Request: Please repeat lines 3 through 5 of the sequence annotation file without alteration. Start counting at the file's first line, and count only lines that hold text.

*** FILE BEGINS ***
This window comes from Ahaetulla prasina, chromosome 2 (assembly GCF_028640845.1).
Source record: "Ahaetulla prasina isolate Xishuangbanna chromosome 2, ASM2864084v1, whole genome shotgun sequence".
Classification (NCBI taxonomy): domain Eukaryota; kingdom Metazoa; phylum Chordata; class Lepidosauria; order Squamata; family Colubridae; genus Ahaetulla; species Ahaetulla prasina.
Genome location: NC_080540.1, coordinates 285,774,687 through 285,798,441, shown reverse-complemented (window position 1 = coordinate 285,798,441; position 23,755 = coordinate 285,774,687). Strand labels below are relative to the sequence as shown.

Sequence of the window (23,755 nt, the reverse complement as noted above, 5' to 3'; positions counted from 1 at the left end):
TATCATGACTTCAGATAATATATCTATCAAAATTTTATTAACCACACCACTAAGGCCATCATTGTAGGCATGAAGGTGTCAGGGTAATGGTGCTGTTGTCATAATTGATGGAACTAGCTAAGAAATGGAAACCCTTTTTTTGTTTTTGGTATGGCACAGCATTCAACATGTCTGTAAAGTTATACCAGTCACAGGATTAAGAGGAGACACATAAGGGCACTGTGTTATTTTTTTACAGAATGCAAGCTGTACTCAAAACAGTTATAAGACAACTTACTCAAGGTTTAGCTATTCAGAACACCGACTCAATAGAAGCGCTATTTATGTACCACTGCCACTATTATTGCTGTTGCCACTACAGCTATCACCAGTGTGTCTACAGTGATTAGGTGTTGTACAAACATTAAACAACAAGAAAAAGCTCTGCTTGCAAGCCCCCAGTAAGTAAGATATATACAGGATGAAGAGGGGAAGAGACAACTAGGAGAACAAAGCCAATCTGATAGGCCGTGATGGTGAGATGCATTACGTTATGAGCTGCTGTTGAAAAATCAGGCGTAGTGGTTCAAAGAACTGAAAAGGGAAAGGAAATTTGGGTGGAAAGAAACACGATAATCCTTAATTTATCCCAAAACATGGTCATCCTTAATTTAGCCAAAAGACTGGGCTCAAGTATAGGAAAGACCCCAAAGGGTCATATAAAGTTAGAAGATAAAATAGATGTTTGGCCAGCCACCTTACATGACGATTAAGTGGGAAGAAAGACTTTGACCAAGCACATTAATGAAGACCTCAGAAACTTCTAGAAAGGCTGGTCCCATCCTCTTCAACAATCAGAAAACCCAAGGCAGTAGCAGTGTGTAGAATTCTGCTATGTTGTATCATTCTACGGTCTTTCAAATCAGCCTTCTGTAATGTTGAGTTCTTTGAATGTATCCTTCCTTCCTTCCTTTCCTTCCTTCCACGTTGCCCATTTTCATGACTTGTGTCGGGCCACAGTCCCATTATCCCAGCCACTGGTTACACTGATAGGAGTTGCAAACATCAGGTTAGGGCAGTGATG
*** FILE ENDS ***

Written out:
Classification (NCBI taxonomy): domain Eukaryota; kingdom Metazoa; phylum Chordata; class Lepidosauria; order Squamata; family Colubridae; genus Ahaetulla; species Ahaetulla prasina.
Genome location: NC_080540.1, coordinates 285,774,687 through 285,798,441, shown reverse-complemented (window position 1 = coordinate 285,798,441; position 23,755 = coordinate 285,774,687). Strand labels below are relative to the sequence as shown.

Sequence of the window (23,755 nt, the reverse complement as noted above, 5' to 3'; positions counted from 1 at the left end):